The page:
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Employee wellbeing will become the leading indicator of productivity

As we enter a new financial year, and one in which the economic climate is still uncertain, what are the key watch-outs businesses must consider in order to stay on top of employee wellbeing in a quantifiable yet more human way? We talk to HR Director at Gympass, Astrid Varalda.

It’s been nearly three years since the start of the global pandemic brought about a seismic shift in the way we approach everything from work, life and more importantly, our health and wellbeing.

Working from home, flexible hours, virtual meetings – all have been normalised in the working world. Unfortunately, as employees were forced to bring work into their homes, it also spelled the death of the already elusive work-life balance. As Gympass CEO and Co-founder, Cesar Carvalho explains, The concept of work-life balance is dead. It’s a 50-year-old term that has been rendered completely outdated, because it assumes that work and life are separate things. Today, we know that’s not true. We can’t ignore the impact of work, and its expansion outside the walls of physical office space, on our personal lives.’

As we enter a new financial year, and one in which the economic climate is still uncertain, what are the key watch-outs businesses must consider in order to stay on top of employee wellbeing in a quantifiable yet more human way? We talk to HR Director at Gympass, Astrid Varalda.

Employee Wellbeing will become the leading indicator of productivity:
A recent Gallup report found that businesses with engaged employees have a 23% higher profit compared to those with unhappy employees. The report also found that absenteeism is 27% lower for employees who exercised regularly, compared to colleagues who didn’t. Additionally, employees with healthy eating habits were 25% more likely to have higher job performance; and employees who exercised three times a week were 15% more likely to have better job performance.

“It’s quite simple – engaged employees generate more profit for any business.” Varalda explains, “The health of a team is directly correlated with the health of the business. In the same way that leaders look at metrics like revenue to determine how well a company is doing, a company’s engagement with wellbeing benefits will become one of those key factors. As more leaders begin to recognise this, we’ll start to see business decisions being influenced by wellbeing at large.”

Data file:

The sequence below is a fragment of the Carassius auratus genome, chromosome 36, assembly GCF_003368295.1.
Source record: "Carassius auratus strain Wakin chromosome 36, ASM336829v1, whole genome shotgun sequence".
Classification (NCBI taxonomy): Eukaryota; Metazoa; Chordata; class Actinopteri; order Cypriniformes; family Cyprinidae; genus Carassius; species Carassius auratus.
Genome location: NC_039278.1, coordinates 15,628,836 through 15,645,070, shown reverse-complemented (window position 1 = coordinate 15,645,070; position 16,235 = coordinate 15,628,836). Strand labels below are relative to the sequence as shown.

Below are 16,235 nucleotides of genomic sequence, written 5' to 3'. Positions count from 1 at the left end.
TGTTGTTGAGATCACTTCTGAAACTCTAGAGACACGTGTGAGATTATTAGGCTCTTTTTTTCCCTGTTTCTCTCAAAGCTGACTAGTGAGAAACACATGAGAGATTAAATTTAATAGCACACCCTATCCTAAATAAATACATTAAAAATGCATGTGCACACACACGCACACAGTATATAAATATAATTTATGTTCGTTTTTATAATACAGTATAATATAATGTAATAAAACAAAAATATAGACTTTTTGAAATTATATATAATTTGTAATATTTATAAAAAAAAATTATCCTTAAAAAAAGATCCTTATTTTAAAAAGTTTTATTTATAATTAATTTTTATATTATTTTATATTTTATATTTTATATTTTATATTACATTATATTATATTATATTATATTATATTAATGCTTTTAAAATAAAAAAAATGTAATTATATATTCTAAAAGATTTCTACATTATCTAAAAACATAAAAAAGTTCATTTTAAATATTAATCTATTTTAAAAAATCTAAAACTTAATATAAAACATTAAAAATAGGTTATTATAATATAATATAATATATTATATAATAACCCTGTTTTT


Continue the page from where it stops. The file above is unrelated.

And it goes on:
Mental Health linked to Net Loss

New research from Deloitte shows that poor mental health in the workplace has increased since 2019 and is now costing employers up to £56 billion a year. Given the global financial climate businesses currently face, Varalda argues that mental health support is more important than ever to safeguard employees and the business for the long term.

”Wellbeing is a clear priority for talent, making it a permanent, recession-proof part of acquisition and retention strategies. I’d take this a step further and argue that an impending recession is exactly the right time to invest in employee wellbeing benefits, especially in the mental health category. The reason being that, losing talented employees only adds to a company’s economic challenges when facing a downturn. Companies that double down on supporting their people — investing in their teams with the same level of commitment that they invest in software — will be better positioned to weather any impending storm.”

In 2020, Gympass added a ‘Mind’ category to its platform, offering mental health support in the form of apps, virtual therapy and counselling. Further to this, its recent partnerships with Arianna Huffington’s THRIVE Global platform and the highly regarded Headspace app has continued to bolster its efforts to provide businesses with personalised support options for mental health resources.

Hybrid remains but WFH becomes an employers’ responsibility:
As we enter the third year of working from home, employers will need to ensure that all employees have a correct and healthy set up to allow for productive hybrid working environments.

“We are in a crisis of wellbeing. People are burnt out, tired and disengaged – and this is reflected first and foremost in the work they do. Wellbeing doesn’t just include exercise options and mental health support, but also how workers sit or stand at their desk. A good working from home set up will allow employees to feel more in control of their work-life balance set up and result in positive output in the workplace. Its important employers recognise this and give them the tools to help accomplish this, in whichever way suits the individual.” Varalda explains.

Wellbeing benefits will become equally important to salary:
In a recent report* that surveyed 9,000 employees from around the world, it found that a whopping 83% already believe their wellbeing is equally important to their salary.

“It’s a powerfully compelling statistic that underscores exactly where talent’s heads are at in terms of finding work.”  Varalda comments, “The vast majority of people around the world are not willing to put their physical or mental wellbeing at risk for a pay check — and that number is going to grow. It means that HR leaders need to work harder to ensure talent that they have their best interests in mind.”

*Report from Gympass

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